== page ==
Ordering some snacks and fried fish, father and son sat on the verandah sipping their drinks contentedly. After having downed a few glasses rapidly, Ghisu said, "What use is a shroud? It would have burned anyway; 'Bahu (daughter-in-law)' would not have taken it along with her."
Looking up heavenwards, as though invoking gods to be witnesses to his innocence, Madhav said, "That is the way of the world, else why do people give away thousands of rupees to the brahmins? Who has seen what one receives in the afterworld?"
"Rich people have money to waste, let them spend. What do we have?"
"But, what will you tell the people? Won't they ask about the shroud?"
Ghisu laughed at Madhav's naivety. "We will say we lost the money; dropped it somewhere and could not find it although we searched everywhere. They will not believe, but will give us more money.
Madhav also laughed at this unexpected turn of fortunes. He said, "Poor woman, she was very good! Even in her death she provided a good feast for us."
The two had emptied half the bottle. There was a restaurant in front of the liqour shop, and on Ghisu's instructions, Madhav dashed to the eatery and came back with pickles, sauce and chopped liver. It cost them one-and-half rupees; very little money was now left with them.
Both were eating their food in a grand manner just as a tiger would devour its prey in the jungle - they had neither any fear of accountability nor any worries about condemnation. The two had conquered all such emotions long ago.
Ghisu said with the air of a philosopher, "Won't she win god's grace for gratifying our spirits?"
Madhav bowed his head in reverence and said, "Of course! Of course she will earn god's blessings. God you are omniscient, please carry her to heaven. Both of us bless her from our hearts. We never before had such a meal that we enjoyed today."
A moment later a doubt crept into his mind. He said, "Why Dada, we also have to go there someday?"
Ghisu did not reply to the innocent question. He did not wish to spoil their enjoyment by speaking about the afterworld.
"When we go there, she is sure to ask why we had not bought her a shroud. What do we tell her then?"
"But she is sure to ask."
"How do you know she will not get a shroud? Do you think I am an ass? Haven't I learned anything in these 60 years of my life? She will get a shroud, and a very good one at that."
Madhav was still disbelieving. "Who will give? You have spent all the money. It is I who will have to answer her - it is I who had smeared vermilion on the parting of her hair."
Ghisu was angry. "I tell you she will get a shroud. Why don't you believe me?"
"Why don't you tell who will give?"
"The very same people will give who had given earlier. Yes, this time around they will not hand over the money to us."
As it grew darker and the brightness of the stars intensified, the liqour shop's grandeur also heightened. Someone was singing; someone was narrating tales of bravado; there were others who hugged their friends affectionately; and quite a few had even taken it upon themselves to press the glass to the lips of their chums.
The environment was soaked in drunkenness, the air was intoxicated. Many people who came to the liqour shop reached a drunken high after downing just one glass; more than the liqour it was the air here which had an intoxicating effect. Their sorrows in life drew the people to the shop, and for a brief while they forgot whether they lived or were dead. Or to put it differently, here they neither lived nor did they die.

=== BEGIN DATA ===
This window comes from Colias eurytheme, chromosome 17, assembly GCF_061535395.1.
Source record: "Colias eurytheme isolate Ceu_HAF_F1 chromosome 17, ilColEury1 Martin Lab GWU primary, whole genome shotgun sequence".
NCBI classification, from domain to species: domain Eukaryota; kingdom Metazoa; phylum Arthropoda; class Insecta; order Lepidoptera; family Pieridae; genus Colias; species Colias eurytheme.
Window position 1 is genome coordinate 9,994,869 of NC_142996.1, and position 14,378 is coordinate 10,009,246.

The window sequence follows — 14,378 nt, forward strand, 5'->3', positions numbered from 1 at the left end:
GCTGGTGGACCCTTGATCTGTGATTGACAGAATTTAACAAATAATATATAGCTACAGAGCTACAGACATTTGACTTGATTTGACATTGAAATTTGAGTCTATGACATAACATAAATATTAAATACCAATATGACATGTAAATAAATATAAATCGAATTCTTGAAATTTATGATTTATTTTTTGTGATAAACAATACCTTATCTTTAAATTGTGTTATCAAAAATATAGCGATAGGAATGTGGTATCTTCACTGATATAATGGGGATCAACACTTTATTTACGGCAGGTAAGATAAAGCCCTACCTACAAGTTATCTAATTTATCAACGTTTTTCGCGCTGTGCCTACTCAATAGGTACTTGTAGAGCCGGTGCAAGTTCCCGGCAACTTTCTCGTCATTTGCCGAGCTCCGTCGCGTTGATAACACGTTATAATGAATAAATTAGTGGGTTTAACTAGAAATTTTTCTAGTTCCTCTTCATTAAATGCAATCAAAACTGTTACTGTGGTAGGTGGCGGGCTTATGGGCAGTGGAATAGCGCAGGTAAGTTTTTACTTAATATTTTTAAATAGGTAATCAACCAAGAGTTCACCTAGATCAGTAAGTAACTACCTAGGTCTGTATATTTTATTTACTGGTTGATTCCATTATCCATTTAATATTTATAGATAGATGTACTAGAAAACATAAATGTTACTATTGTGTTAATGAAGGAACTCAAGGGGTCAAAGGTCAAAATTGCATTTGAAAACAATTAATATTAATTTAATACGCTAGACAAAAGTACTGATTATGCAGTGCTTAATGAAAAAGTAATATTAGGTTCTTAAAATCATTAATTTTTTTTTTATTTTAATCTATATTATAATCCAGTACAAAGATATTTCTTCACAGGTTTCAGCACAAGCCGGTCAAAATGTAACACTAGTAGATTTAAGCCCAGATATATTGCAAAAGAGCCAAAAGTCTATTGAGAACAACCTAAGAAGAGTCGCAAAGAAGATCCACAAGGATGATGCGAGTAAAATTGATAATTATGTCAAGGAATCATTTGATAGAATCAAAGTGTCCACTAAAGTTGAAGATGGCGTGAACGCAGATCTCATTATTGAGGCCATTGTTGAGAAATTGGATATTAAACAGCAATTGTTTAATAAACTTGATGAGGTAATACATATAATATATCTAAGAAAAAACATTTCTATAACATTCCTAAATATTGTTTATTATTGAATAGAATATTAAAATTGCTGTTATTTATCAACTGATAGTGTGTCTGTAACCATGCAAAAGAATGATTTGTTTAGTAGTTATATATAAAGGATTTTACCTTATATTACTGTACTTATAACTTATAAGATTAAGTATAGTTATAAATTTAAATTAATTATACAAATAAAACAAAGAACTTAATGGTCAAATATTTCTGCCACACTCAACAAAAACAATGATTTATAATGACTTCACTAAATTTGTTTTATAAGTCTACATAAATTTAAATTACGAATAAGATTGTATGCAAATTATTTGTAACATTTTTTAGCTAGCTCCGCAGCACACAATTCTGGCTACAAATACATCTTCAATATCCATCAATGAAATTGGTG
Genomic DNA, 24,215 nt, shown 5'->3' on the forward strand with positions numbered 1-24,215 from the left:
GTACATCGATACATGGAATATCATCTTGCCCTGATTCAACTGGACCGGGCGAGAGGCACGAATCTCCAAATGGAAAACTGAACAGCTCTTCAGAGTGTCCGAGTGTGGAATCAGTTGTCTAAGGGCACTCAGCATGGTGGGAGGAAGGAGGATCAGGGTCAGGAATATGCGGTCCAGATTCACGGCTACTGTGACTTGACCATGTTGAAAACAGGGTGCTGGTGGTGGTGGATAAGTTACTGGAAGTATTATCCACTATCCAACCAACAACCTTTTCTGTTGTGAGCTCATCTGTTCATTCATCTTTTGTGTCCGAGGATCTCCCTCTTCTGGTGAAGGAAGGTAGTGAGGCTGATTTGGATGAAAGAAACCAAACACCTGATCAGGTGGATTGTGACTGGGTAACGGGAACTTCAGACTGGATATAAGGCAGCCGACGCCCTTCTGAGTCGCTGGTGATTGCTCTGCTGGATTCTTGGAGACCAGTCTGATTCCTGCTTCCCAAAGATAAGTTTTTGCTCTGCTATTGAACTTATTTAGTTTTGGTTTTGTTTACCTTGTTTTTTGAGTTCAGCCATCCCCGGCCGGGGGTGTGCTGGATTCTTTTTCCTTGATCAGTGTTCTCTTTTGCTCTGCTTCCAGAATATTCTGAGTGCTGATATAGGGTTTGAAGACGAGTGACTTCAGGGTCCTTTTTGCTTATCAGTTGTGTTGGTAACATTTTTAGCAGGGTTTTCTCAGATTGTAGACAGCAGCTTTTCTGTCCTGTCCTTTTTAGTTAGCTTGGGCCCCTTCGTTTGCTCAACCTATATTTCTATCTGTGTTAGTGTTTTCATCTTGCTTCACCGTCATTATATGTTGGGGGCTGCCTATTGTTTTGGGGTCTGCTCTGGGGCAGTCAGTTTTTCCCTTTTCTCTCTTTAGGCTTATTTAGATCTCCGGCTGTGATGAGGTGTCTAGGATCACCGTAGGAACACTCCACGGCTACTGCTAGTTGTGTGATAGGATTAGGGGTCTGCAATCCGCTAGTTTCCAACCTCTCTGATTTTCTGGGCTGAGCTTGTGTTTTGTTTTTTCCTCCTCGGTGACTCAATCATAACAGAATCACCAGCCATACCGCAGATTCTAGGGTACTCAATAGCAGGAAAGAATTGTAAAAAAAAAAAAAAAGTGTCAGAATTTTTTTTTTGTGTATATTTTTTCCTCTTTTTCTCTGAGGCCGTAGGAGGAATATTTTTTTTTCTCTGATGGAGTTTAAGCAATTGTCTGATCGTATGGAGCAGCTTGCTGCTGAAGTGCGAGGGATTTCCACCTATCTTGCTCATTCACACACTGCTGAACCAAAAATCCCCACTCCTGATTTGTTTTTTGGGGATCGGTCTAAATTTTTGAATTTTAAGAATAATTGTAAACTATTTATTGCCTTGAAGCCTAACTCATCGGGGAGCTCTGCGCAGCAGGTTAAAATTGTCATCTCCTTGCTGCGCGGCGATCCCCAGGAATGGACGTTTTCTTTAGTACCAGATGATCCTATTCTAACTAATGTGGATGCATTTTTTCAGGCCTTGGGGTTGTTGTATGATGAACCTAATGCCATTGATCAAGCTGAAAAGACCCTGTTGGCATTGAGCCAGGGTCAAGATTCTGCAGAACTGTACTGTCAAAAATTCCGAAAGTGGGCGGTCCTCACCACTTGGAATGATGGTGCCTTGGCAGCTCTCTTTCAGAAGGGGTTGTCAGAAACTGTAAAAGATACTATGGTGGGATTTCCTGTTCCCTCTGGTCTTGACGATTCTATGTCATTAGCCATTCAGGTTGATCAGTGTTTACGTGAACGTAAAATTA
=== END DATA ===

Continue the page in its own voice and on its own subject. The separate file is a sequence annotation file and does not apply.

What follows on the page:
The father and son were still enjoying their drinks. Every eye in the bar rested on them; they were so lucky - they had a whole bottle between the two of them.
Madhav had eaten his fill, and could not eat anymore. He wrapped up the remaining "poorees" and gave them away to a beggar, who had been watching them with hungry eyes. Madhav experienced the joy of giving for the first time in his life.
Ghisu said addressing the beggar, "Take it, eat to your heart's content, and bless us. It is through his wife's earnings; she has died. But your blessings will reach her. Bless her from every pore; it was hard-earned money!"
Madhav once again raised his eyes heavenwards and said, "She will go to paradise, Dada. She will be a queen there."
Ghisu stood up and as though wading through waves of happiness, said, "Yes son, she will go to paradise. She never troubled anyone in her life. Even in her death she fulfilled our greatest desire. If she does not go to paradise, then who will? These pot-bellied people who loot the poor, and then dip in the Ganges and offer holy water in temples to wash off their sins?"
But faith gave way to sorrow immediately. That is the oddity of drunkenness; it makes one unstable. After a phase of happiness and joy, Madhav was visited by a feeling of sorrow and grief. "But Dada, the unfortunate woman had suffered a lot in life. She had a miserable life." He covered his eyes with his hands and wailed at the top of his voice.
Ghisu consoled him, "Why are you crying, son? You must feel happy that she has escaped this illusory world. She was fortunate to break away the bonds of deceptions and temptations so early."
Both, father and son, raised themselves on their feet and began singing, "Enticer, why do you flash your eyes so! Enticer .......!"
All eyes in the bar were fixed on them but the two, oblivious to the outside world, sang on merrily. Then they started dancing - they jumped and leaped, fell, hurt themselves, performed a pantomime, and, finally, dropped down thoroughly inebriated.